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Christmas Macro Photography

Here are a few tips for taking some great macro shots this festive season.

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Christmas Macro Photography:


Christmas is a great time of year to try out some macro photography, with loads of trinkets and brightly coloured objects to shoot. Here are some tips for festive macro photography.



As mentioned above, there are many decorative items that appear at Christmas that are ideal subjects for macro photography. Think baubles on the tree, festive garlands, centrepieces and ornaments, like candle holders, tea lights and reindeer statues. Think about the lighting too – if you're going for a festive look, then firelight, fairy lights and candles are the way to go. Look for interesting decorations that have plenty of colour and detail. Don't forget the other decorations that can be found around the house either. Snow globes, bowls of sweets and Poinsettias are all worth a quick photo.

Many ornaments are quite reflective so do check them to make sure your reflection isn't showing in them. This does mean you'll have to adjust your position or move the ornament if you do find your face to be in the shot.

If you're shooting with fairy lights in the background, they will create great bokeh for your image. Alternatively, use the lights as an abstract subject, turning them into circles of colour against dark backgrounds.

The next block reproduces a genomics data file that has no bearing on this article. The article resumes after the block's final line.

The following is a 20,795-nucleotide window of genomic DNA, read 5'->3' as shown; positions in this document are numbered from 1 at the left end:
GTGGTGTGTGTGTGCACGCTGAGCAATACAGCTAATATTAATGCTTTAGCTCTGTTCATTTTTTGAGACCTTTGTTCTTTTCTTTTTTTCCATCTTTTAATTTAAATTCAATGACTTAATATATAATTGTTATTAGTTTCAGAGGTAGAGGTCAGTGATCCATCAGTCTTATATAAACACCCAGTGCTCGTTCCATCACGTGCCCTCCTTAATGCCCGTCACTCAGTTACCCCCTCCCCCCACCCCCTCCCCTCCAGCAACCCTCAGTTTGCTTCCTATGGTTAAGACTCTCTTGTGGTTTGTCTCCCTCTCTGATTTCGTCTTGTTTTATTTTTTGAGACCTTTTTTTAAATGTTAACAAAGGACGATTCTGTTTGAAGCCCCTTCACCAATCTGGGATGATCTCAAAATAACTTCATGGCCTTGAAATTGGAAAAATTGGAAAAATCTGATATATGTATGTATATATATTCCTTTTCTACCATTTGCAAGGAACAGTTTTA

If your camera has a specific macro setting, then that will be a good starting point. Those using interchangeable lenses should switch to a close-up or specific macro lens to shoot their photographs.

Do check your white balance as photos taken indoors can sometimes have a warm, orange tint to them. If you find this to be a problem switch from auto white balance to one of the other presets or you can manually set your white balance.

Christmas Macro Photography:



You might need to use a tripod, or a gorillapod to achieve stability in a small space, especially if you are shooting in low light, such as firelight or candlelight for effectiveness.

Get Creative

Try setting up your own scene to shoot, rather than just shooting the objects where they are positioned. For example, if your tree is really too full you can take a few decorations off it to create a Christmas still life. The Nativity scene will make a really interesting macro shot too.

Turn Your Photos Into Cards

It's a little late for this year, however macro shots you take this Christmas can be used on cards you send out next year. 


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